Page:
Why Go So Big on the IRS? It’s not clear what constituency congressional Democrats are appealing to by passing a massive tax and spending bill that, among other things, hires 87,000 additional IRS agents. The point is to conduct audits and tax liens to pay for the vast array of pet projects, subsidies, select corporate giveaways, green projects, and health care initiatives in the legislation.
Sen. Ted Cruz, haranguing against the legislation’s IRS supersize, said, “We shouldn’t make the IRS larger than the Pentagon, the State Department, the FBI, and the Border Patrol all combined.”
It’s easy to be skeptical of whether that’s political hyperbole. But a quick check of the publicly available numbers shows Cruz is correct. Keep in mind, the tax hikes and spending gradually rolls out through 2031. Nevertheless, this type of hiring binge puts the IRS—the least popular government agency—on a new Operation Warp Speed for expansion.
The current IRS workforce is 78,000 full-time employees. Adding another 87,000 for enforcements would bring that number up to about 165,000.
This is happening amid a southern border crisis, and we have 19,000 Border Patrol agents. The State Department has 13,000 members of the Foreign Service; 11,000 civil service employees and 45,000 staff at more than 270 diplomatic locations. That’s a total of about 69,000 employees for the department that oversees U.S. foreign policy.
Combined that’s about 150,000 employees. It’s almost certainly more. Some of the agencies post their fiscal year 2019 numbers to measure staff, others have more current. These other agencies will grow as well, but the IRS certainly has the head start.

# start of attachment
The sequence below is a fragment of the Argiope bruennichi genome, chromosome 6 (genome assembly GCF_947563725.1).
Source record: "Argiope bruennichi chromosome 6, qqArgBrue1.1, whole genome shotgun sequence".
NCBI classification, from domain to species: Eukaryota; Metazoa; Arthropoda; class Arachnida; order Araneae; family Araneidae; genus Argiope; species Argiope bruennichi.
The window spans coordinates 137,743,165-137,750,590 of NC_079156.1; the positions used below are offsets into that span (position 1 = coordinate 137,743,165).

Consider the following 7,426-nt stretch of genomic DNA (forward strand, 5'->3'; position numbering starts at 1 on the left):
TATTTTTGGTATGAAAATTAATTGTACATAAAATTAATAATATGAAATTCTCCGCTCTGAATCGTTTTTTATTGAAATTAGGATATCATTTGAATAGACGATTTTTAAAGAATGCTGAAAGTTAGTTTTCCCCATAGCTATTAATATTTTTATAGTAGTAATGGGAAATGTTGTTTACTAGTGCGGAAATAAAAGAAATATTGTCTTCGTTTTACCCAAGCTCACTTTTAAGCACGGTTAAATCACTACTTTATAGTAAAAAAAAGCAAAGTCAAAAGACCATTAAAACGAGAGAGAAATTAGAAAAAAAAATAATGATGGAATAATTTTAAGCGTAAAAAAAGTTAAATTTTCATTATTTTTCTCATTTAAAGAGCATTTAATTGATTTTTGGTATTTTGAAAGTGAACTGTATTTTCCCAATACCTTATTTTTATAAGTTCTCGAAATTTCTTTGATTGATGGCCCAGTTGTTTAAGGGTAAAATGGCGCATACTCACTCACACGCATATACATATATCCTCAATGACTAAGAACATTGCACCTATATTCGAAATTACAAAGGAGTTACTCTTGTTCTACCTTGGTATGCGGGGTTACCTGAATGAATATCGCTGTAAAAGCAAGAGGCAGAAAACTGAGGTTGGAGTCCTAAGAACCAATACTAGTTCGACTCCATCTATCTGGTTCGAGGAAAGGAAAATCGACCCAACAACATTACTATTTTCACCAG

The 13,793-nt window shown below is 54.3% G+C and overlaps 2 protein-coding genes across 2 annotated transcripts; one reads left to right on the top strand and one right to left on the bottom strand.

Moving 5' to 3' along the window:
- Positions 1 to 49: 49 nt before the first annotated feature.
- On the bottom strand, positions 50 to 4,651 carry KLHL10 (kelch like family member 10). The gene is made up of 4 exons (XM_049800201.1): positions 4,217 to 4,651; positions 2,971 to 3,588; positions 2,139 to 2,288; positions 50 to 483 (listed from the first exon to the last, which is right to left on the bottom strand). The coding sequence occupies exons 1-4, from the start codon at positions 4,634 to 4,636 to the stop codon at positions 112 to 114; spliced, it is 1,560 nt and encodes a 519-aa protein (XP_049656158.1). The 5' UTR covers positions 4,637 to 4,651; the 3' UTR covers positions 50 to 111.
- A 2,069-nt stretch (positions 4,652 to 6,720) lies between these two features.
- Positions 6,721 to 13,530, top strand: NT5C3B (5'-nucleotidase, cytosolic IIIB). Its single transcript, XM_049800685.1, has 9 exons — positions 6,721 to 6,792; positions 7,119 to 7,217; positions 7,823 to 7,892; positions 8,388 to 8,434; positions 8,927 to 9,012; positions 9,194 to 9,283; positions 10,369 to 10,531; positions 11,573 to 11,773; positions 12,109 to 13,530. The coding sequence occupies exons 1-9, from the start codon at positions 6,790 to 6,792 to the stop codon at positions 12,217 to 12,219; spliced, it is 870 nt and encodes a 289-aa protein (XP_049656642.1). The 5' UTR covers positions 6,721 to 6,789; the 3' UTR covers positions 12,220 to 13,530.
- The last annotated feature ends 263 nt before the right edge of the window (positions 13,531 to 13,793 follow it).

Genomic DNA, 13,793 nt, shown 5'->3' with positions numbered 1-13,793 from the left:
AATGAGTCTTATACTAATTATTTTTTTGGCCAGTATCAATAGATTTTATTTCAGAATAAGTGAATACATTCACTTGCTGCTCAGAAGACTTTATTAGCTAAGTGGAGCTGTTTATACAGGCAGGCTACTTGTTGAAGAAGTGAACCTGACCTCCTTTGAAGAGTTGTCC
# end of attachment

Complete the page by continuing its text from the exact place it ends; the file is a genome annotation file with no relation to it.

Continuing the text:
The bill will mark a legislative win for President Joe Biden—who has quite a few under his belt now, even if the policy itself is bad, and the name, “Inflation Reduction Act,” is a joke. More findings certainly give lie to the insistence from Biden and Democrats in Congress that the bill would only raise taxes on those earning more than $400,000 per year.
The Penn Wharton School of Business determined the bill would increase inflation in the near term. The nonpartisan congressional Joint Committee on Taxation came to a similar conclusion. The JCT also found taxes would increase for middle and low-income earners.
In 2023, according to the JCT, almost 62% of taxpayers earning between $40,000 and $50,000 would see a tax increase, while 91% of those earning between $75,000 and $100,000 will see an increase. That bumps up to 97% for those earning between $100,000 and $200,000. By 2031, the last year of the bill, 81% of those earning $75,000 to $100,000 will face a tax hike of more than $500, while 71% of earners making only between $20,000 and $30,000 will have a tax hike.
“The administration has been very careful to say that the ‘individual income tax rate’ would not change for anyone making less than $400,000 per year, yet everyone knows that the corporate tax burden falls on workers and consumers, as well as owners,” said Sen. Mike Crapo, the top Republican on the Senate Finance Committee.
Former Democrat Presidents Bill Clinton and Barack Obama suggested it’s a bad idea to raise taxes in a recession—which the country is officially in now. That didn’t stop this legislation.
The 755-page bill itself was a scaled-down version of the failed Build Back Better legislation, which moderate Democrat Sens. Joe Manchin and Kyrsten Sinema had indicated they would likely vote for down the road after rejecting the initial gargantuan pie-in-the-sky proposal.
The bill that cleared the Senate on Sunday indicates that Democrats have an awareness they will likely lose at least one house of Congress in November, and want to swing for the fences while they can ram through bills with a functional 51-50 majority in the Senate.
Fred Lucas is chief national affairs correspondent for The Daily Signal and co-host of “The Right Side of History” podcast. Lucas is also the author of “Abuse of Power: Inside The Three-Year Campaign to Impeach Donald Trump.”